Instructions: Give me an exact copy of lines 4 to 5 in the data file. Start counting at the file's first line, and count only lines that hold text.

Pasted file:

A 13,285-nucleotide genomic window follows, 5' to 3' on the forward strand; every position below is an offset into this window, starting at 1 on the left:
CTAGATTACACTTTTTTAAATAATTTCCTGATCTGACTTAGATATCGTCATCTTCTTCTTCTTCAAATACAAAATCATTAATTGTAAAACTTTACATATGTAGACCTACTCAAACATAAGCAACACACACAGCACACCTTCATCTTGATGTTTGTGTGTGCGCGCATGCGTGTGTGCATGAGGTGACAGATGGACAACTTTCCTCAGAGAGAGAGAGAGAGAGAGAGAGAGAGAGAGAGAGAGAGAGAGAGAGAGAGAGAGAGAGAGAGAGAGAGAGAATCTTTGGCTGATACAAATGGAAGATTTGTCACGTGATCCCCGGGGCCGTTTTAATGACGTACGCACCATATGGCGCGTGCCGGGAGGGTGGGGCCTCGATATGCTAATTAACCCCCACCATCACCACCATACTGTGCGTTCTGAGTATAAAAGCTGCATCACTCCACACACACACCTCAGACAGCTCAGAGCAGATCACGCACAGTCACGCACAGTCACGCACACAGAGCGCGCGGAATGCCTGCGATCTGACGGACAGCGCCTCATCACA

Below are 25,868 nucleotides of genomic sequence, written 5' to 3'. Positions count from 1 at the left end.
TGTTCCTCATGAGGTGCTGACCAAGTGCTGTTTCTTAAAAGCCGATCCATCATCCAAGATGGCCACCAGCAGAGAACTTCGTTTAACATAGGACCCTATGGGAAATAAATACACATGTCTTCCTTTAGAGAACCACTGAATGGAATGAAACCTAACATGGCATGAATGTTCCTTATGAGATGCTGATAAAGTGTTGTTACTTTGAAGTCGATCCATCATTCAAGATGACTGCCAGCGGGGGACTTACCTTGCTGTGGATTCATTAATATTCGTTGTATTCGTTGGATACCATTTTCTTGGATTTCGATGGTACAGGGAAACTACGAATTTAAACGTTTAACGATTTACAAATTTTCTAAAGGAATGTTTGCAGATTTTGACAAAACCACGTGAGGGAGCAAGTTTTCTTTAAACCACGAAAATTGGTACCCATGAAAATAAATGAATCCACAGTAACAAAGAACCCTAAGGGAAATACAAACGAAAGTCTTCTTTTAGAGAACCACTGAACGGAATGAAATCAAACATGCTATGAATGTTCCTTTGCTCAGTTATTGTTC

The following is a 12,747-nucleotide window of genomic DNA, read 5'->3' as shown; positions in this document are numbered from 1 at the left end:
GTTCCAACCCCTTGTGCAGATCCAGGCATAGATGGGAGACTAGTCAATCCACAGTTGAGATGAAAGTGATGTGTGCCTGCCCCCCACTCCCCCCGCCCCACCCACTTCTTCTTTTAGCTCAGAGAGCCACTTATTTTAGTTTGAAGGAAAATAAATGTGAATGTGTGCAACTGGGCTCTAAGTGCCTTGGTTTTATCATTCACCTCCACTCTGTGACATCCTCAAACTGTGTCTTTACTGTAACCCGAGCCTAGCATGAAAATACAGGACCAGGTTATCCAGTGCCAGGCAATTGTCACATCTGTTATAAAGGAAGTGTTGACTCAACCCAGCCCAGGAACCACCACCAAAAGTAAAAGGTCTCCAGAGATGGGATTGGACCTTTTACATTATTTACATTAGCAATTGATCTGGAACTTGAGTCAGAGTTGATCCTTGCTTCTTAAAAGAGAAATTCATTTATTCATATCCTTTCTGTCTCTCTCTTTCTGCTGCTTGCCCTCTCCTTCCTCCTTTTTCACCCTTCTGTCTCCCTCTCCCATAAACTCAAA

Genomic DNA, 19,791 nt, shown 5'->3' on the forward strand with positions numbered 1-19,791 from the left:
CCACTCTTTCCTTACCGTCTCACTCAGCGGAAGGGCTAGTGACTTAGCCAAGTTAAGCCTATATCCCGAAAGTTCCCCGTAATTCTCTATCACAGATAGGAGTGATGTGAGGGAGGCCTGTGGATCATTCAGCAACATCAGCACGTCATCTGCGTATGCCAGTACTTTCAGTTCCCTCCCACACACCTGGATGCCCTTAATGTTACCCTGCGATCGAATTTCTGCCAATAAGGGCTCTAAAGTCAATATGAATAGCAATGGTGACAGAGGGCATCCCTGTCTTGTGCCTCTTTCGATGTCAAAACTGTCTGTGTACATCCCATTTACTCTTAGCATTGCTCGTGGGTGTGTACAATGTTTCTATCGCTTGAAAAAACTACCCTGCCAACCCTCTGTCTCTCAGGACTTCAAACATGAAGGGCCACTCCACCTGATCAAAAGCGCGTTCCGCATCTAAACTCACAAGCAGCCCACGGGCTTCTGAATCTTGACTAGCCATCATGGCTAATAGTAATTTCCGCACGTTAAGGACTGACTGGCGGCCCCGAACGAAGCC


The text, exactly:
TGTTCCTCATGAGGTGCTGACCAAGTGCTGTTTCTTAAAAGCCGATCCATCATCCAAGATGGCCACCAGCAGAGAACTTCGTTTAACATAGGACCCTATGGGAAATAAATACACATGTCTTCCTTTAGAGAACCACTGAATGGAATGAAACCTAACATGGCATGAATGTTCCTTATGAGATGCTGATAAAGTGTTGTTACTTTGAAGTCGATCCATCATTCAAGATGACTGCCAGCGGGGGACTTACCTTGCTGTGGATTCATTAATATTCGTTGTATTCGTTGGATACCATTTTCTTGGATTTCGATGGTACAGGGAAACTACGAATTTAAACGTTTAACGATTTACAAATTTTCTAAAGGAATGTTTGCAGATTTTGACAAAACCACGTGAGGGAGCAAGTTTTCTTTAAACCACGAAAATTGGTACCCATGAAAATAAATGAATCCACAGTAACAAAGAACCCTAAGGGAAATACAAACGAAAGTCTTCTTTTAGAGAACCACTGAACGGAATGAAATCAAACATGCTATGAATGTTCCTTTGCTCAGTTATTGTTC

The following is a 12,747-nucleotide window of genomic DNA, read 5'->3' as shown; positions in this document are numbered from 1 at the left end: